My grandmother happened to pass on Back to the Future Day, noted for when Doc, Marty and Jennifer time-traveled from 1985 to reach what is now the past in the first sequel of the movie franchise.  Even though I had been reveling in the buildup and buzz focused on the occasion, I let myself wonder how I could even dare try to have fun on such a sad day.  I had to prepare to re-arrange  work and travel down to my hometown in a couple of days.  Not to mention, I needed to get my suit dry-cleaned before then (one that grandma helped pick out and buy many years ago).  The more I thought about it, grandma would not be encouraging my moping around.

I skipped all the special Back to the Future movie screening opportunities, such as the one at the IMA, because I knew I’d struggle to not be a Debbie Downer.   Although, the next day I took solace in picking up an old-fashioned newspaper with my bare hands.   This wasn’t just any old newspaper though.  It was the exact version of USAToday that was featured in Back to the Future II.  How cool.

As my grandpa’s health further deteriorated after grandma’s funeral, I continued to put in some time working at a local running store.  Part of the job was helping people try on shoes – up to and including tying their shoes.  A fellow runner or walker is very particular about tying shoes –  no sloppiness allowed!  Sometimes you have to re-lace the shoes in unique ways to get them to feel just right for the customer.  Either way, it becomes more of a habit when you are doing these fittings so it’s easy for your mind to wander.   In these days of grief for grandma and with the dark clouds gathering around grandpa, my thoughts, on several occasions, threatened to shut my hands down from their duties.  But, I pressed on best I could so as to not disappoint the customer’s experience.

Is there a happy ending to all of this hand talk?  Of course there is, my dear reader.   I am certainly an experiences over materials person, but sometimes in passing of someone, their former possessions are a strong stand-in for memories of certain experiences.   Remembering the importance and pride I felt during a summer job as a teen selling Cutco knives, my mom let me pick out any pieces of the giant set I had sold grandma and grandpa.   They were a big part in helping me get going with confidence and I did well enough that I ended up being able to almost build my own set from acheived sales incentives.  One thing I never got but aspired to were the Cutco forks and spoons.  Now, every time I eat a meal, my hands will be holding the prompts for memories of family meals at my grandparent’s house.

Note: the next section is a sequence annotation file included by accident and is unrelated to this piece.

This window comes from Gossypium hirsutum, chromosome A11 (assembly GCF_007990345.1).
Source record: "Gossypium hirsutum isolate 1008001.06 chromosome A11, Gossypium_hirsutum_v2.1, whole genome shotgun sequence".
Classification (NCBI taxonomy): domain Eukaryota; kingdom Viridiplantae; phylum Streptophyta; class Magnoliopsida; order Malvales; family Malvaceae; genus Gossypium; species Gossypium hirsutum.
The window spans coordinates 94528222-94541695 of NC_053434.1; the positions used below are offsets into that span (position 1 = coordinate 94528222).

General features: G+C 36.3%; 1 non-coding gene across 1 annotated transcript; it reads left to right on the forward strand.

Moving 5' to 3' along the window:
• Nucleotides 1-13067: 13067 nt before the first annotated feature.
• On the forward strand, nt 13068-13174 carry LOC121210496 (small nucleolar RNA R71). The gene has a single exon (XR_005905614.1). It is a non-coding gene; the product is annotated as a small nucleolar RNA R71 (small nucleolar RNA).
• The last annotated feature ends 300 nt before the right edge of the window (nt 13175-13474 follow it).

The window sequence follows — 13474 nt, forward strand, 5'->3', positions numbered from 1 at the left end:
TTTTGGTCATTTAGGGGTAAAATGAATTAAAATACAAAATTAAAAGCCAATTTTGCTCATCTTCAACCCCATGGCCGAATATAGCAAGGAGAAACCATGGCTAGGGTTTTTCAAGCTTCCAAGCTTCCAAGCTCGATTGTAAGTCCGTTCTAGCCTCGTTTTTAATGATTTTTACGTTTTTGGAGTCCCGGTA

Mapmaker, Mapmaker (My first ever ThinkKit post)

#1,  I want to point you over to the ThinkKit blogging project, which is responsible for the prompt to get this post going.  Thanks much!  Check it out:  http://www.thinkkit.org/thinkkit/2015.
Below is my mind’s map of how it relates my home state of Indiana to where I temporarily reside, for my 7th of 9 months, West Virginia.   Specifically, I’m in Morgantown, just south of the WVU campus.  I’m a graduate assistant with my online integrated marketing communications graduate program.  Irony of ironies, I still take classes online (18 graduate-level hours in total from Aug-May) but in order to be a graduate assistant and get the sweet tuition deal, I must be physically present.  It’s all good though, as I could never do sponsorship work & networking with local businesses for our annual conference, INTEGRATE, all the way from Indiana.  In a relatively short time I’ve met a lot of  business owners/managers  and learned the lay of the land in ways I never would have expected.   By finally taking classes full time, I’m also cutting off about two years from my original graduation trajectory.  Now I’ll be all done in May!
I first traveled with the intent to stay an extra day in West Virginia during my first INTEGRATE conference several years ago.   I took my bicycle and rode close to 40 miles the day after the conference on the Deckers Creek Trail. Bottom line, I was kinda hooked on the outdoorsy-ness of the environs. In addition to my initial experience, there were several trails within easy commute from Morgantown that put the famous Monon to shame in terms of avoiding vehicular traffic and sheer mountainous beauty.  (See map, where the blue dot shows Morgantown right on the edge where it starts getting “super mountainous” in terms of the Appalachian range). This inaugural bike ride was in May, as in most places at this longitude, it’s pretty amazing weather. To be perfectly honest,  I don’t recommend Indy or Morgantown during Jan-Feb, at all…head for your nearest fully-heated interior cultural destination…or, Netflix. One nice thing though about being in the mountains, the wind chill seems to be cut to about 1/4 of what it is on the midwestern plains.  I didn’t mind that – but in trade – the snow seemed slicker than what I’ve been accustomed to my whole life.  Basically a parked car could slide off the road if it wanted to.  Also, I ran into scenarios where mud was encapsulated under ice, plus, add a few inches of snow.   These special combinations got my car stuck twice. There is something about a concrete jungle of a metropolis that I never thought I’d appreciate – there’s always a parking spot somewhere that doesn’t involve things that sink under the weight of a car!   Frankly, those experiences were the strangest aspects of this first ever winter for me outside of Indiana.